were extraordinary expenses, Article 1949 governs.

Article 1951: If L lends to B his car without informing the latter that its brake is not working properly. Is
he liable if B is injured due to it? If it is due to patent?

L will be liable in case B is injured by reason thereof. The liability imposed by law is a just sanction for
the bad faith committed by L (presumed to take necessary precautions). If the defect if patent or could
have been known to B after inspection of L was not aware of the defect, L is not liable (because
commodatum is gratuitous).

SIMPLE LOAN OR MUTUUM

Article 1955: (1) B borrowed from L P5,000 payable after five years. On the maturity of the obligation,
the value of P5,000 dropped to P2,500 because of inflation. What is the basis of payment? (2) B
borrowed from L two sacks of rice of a certain kind and quality. At time the loan was perfected, the price
of each sack was P400. It increased to P500 at time of payment. What is the basis of payment?

(1) The basis of payment shall be the equivalent value of the currency today to that five years ago.
Hence, B is liable to pay L P10,000 unless there is an agreement to the contrary. (2)B should return to L
two sacks of rice of the same kind and quality although at the time of the payment the price had
increased to P500. If on the due date of the obligation, the same kind of rice could not be delivered by B
because it was not available for some reason, then B should pay L the sum of P800 instead, the value of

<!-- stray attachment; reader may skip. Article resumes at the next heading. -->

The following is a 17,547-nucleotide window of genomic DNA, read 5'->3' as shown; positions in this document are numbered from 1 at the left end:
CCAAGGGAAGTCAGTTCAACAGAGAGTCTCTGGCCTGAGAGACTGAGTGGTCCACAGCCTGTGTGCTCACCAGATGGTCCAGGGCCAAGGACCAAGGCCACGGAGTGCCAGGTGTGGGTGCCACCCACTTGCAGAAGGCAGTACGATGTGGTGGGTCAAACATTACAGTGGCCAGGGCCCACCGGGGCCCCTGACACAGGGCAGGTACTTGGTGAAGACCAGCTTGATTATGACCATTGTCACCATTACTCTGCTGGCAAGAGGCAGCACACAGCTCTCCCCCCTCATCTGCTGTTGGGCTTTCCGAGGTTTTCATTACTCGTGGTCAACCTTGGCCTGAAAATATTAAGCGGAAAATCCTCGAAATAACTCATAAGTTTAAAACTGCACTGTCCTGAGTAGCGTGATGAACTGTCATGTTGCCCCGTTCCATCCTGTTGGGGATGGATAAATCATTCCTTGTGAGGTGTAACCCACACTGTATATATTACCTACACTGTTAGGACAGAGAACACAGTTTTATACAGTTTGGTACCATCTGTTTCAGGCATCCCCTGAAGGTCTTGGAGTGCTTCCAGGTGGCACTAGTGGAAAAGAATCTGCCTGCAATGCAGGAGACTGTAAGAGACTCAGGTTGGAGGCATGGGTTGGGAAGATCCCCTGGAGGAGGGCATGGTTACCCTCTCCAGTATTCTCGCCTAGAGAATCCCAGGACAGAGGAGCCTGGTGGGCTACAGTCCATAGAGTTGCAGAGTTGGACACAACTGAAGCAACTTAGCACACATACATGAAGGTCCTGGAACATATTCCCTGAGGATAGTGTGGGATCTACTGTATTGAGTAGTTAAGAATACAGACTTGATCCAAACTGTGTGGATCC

the rice at the time of the perfection of the loan.

Article 1956: (1) Under a written contract of loan, B obliged himself to pay L the sum of P10,000. What is
the interest? (2) What if B incurs in delay? (3) Suppose the payment of 18% interest is stipulated and B
incurred in delay for one year. It was stipulated that interest of 18% shall be paid for indemnity. How
much should he pay? (4) What if the interest was judicially demanded 6 months after B incurred in
delay?

(1) If nothing was mentioned about the payment of interest, then no interest is due, If the contract
provides for the payment of 18% interest a year which is lawful, all the requirements to entitle L to
recover interest are present. (2) If B incurs in delay, he is liable to pay interest agreed upon, and in the
absence of stipulation, interest at the legal rate which is 12% per annum from the date of delay. (3) The
indemnity for damages requires that B shall be liable to pay a total of P3,600. (4) The interest due shall
earn legal interest from that time until payment is made.

Article 1957: B borrowed from L P10,000 with interest of 24% per annum. Assume that the interest is
usurious. To hide the usurious transaction, the contract entered into by the parties is pacto de retro